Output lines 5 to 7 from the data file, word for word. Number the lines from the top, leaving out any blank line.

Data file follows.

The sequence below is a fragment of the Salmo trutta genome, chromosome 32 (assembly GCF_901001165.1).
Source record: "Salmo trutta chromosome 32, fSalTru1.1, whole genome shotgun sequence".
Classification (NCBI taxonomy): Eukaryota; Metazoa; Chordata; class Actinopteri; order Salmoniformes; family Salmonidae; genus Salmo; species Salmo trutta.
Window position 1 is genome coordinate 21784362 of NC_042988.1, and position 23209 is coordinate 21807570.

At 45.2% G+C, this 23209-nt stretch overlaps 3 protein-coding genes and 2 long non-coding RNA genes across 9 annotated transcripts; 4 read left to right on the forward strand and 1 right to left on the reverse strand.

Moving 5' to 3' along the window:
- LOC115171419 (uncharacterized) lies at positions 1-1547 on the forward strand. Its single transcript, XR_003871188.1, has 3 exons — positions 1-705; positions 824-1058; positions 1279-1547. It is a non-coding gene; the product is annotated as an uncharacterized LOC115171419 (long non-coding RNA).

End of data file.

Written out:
At 45.2% G+C, this 23209-nt stretch overlaps 3 protein-coding genes and 2 long non-coding RNA genes across 9 annotated transcripts; 4 read left to right on the forward strand and 1 right to left on the reverse strand.

Moving 5' to 3' along the window:
- LOC115171419 (uncharacterized) lies at positions 1-1547 on the forward strand. Its single transcript, XR_003871188.1, has 3 exons — positions 1-705; positions 824-1058; positions 1279-1547. It is a non-coding gene; the product is annotated as an uncharacterized LOC115171419 (long non-coding RNA).